Looking for an Excuse to Ignore

It feels to me these days like more and more people are looking for excuses. For reasons they can simply ignore people who disagree with them instead of actually engage them in a real dialogue. Some of this comes down to labels. “Trump supporter.” “Social Justice Warrior.” Slap a label on a person who you don’t see eye to eye with, and suddenly you’re not dismissing an individual, you’re simply ignoring a person who’s obviously wrong.

This thought started when I got a political ad in the mail yesterday. A candidate was bragging about how he was the “Only Trump Supporter” among other Republican candidates running for Senate. I looked at the ad and couldn’t help but give it a mental eye roll. “How to guarantee I’ll not vote for you,” I thought to myself as I threw it away. “Trump supporter” was enough for me to dismiss the person without a second thought. On the other hand, clearly there is a non-insignificant portion of the state for which being an avid supporter of the President is an asset, not a liability.

Then you’ve got the case of Roseanne. She Tweeted a racist joke and had her hit TV show subsequently canceled hours later. In response, some people are very pleased. Finally! A consequence for saying awful things. Some people are quite upset. Comedians make fun of Trump all the time, they say, and yet there are no repercussions to them. They see this as liberals being hypocritical, wanting to silence speech that offends them but not caring when their speech offends others.

In still other situations, you have some people looking at society today and seeing continued discrimination toward minorities, women, and LGBT issues. Meanwhile, you have white men clamoring that *they* are actually the ones being discriminated against.

Honestly, the list continues from there, but that’s enough for now. In each case, both sides are polarized to the point that they can’t even see the other side’s point of view to engage with it. In each instance, both sides feel the matter is cut and dried. That there’s no room for any view other than the one they hold.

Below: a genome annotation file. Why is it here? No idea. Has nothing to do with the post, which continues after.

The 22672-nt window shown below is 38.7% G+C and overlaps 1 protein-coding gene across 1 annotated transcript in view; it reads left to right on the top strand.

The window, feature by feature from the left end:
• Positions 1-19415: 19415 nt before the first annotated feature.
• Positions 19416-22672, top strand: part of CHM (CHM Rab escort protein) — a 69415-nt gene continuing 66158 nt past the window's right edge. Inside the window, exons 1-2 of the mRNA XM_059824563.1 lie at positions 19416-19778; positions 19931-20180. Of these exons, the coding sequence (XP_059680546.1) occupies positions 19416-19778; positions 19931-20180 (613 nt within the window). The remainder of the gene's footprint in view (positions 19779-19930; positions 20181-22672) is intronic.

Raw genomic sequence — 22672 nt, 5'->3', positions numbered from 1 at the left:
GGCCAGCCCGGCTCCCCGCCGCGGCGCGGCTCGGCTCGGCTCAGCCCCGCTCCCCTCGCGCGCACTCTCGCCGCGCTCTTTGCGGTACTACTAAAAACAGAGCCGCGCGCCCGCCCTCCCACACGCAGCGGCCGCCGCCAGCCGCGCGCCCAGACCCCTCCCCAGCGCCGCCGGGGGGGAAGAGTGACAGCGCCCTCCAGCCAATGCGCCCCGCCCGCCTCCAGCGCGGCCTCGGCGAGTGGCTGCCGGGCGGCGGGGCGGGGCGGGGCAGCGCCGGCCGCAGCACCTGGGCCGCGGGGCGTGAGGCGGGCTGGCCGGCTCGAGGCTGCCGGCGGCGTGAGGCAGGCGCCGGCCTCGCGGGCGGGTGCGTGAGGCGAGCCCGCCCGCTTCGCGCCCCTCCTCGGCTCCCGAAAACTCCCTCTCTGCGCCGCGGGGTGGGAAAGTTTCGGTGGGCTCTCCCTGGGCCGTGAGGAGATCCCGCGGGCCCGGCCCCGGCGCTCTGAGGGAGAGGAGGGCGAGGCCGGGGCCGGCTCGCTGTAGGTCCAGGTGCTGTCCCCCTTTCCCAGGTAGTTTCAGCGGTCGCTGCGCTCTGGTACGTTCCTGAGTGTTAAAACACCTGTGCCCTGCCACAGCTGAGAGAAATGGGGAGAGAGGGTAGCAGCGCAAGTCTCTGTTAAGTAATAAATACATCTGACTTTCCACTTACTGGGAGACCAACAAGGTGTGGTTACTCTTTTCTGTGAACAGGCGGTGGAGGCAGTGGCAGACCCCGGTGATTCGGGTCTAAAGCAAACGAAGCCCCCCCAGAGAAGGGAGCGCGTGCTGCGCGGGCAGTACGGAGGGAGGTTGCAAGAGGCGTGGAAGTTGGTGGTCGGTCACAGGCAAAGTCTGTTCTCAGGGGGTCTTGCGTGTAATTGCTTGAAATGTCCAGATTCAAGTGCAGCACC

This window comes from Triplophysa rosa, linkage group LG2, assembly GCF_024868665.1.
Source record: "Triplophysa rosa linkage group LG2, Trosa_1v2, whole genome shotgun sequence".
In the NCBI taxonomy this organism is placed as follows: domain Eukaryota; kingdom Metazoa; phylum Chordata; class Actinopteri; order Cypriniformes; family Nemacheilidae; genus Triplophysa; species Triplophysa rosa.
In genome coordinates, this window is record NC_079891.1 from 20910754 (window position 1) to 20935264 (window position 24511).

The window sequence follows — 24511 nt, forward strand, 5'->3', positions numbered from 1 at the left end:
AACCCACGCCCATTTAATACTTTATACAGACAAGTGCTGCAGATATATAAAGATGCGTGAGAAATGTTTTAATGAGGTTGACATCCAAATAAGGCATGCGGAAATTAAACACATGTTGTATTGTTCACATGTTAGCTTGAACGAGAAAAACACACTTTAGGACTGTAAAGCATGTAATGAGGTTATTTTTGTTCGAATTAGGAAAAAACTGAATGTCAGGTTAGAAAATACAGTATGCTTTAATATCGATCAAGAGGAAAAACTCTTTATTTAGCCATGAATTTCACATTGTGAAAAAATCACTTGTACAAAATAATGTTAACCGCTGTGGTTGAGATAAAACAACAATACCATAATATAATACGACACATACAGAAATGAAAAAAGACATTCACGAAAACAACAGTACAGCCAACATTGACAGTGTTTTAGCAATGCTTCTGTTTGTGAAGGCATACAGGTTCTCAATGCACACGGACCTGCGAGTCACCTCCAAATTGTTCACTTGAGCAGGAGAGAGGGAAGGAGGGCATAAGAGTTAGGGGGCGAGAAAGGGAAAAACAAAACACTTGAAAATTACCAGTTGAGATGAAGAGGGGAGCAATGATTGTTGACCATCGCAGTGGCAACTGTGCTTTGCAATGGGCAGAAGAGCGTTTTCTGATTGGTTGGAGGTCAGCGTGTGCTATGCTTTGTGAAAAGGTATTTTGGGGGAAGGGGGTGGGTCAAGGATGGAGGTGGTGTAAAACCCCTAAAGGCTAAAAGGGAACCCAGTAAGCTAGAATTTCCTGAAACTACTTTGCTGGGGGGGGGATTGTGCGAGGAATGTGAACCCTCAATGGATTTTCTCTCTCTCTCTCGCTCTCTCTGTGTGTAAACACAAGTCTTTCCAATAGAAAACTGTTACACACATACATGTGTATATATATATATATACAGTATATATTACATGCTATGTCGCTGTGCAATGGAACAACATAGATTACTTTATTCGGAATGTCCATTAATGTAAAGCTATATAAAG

What’s caused us to get to this point?

Some of it is due to the 24 hour news cycle. News stations are on all day, and they need to fill that time with something, and so having it be a constant argument between differing sides is one way to do that. At the same time, they’ve also discovered they get better ratings by pandering solely to one side or the other, presenting a view of the world that at best downplays the other side and at worst ignores it or demonizes it completely.

Some of it is due to anonymity online. It’s much easier to label and ignore people you don’t have to talk to and interact with on a daily basis. It’s even easier when you have no idea who those people are to begin with. Just look at the way I judge people when I’m driving my car compared to the way I judge them in person. (Spoiler: I’m not a very charitable driver . . . )

But it’s one thing to identify a problem. What can we do to solve it?

I tend to think the solution isn’t to be found online. The anonymity and toxic comments from both sides make real discussion almost impossible. Facebook tends to enable real debate to an extent, but I’ve found too often it turns into me playing referee between friends of mine who don’t know each other and so feel a sense of that entitled anonymity kick in.

So for me, I believe the real solution is to be found in the real world. Once you get outside and meet actual people, it becomes harder to dismiss their ideas. I’m not saying we have to get out there and agree with one another. But understanding where the opposite side of the argument is coming from is important. Listening is the first step: being willing to let the other side say what they’re thinking, without attacking them and pointing out all the reasons they’re wrong. The next step is to look for common ground. Find the areas of the the debate where you’re on the same side, and then build outward from there.

I have friends who are Trump supporters. I have friends who are “Social Justice Warriors.” (Sorry. That’s still one of the lamest labels I’ve heard people come up with, and I cringe when it’s used. A topic for another time.) Neither side has a monopoly on being right or on being good. Charges of hypocrisy could easily stick on both sides. But the longer each side tries to just ignore the other, the worse this problem will get. I include myself in that call for toning things down. Playing to an audience might win us views and clicks in the short term, but at a very real cost to civil discourse.


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1 thought on “Looking for an Excuse to Ignore”

  1. Karla Burkhart

    You are spot on! I am shocked less and less by the vitriol I see around me. People I once thought rational are now rabid. I long for the days when we could discuss ideas without having our morals attacked.

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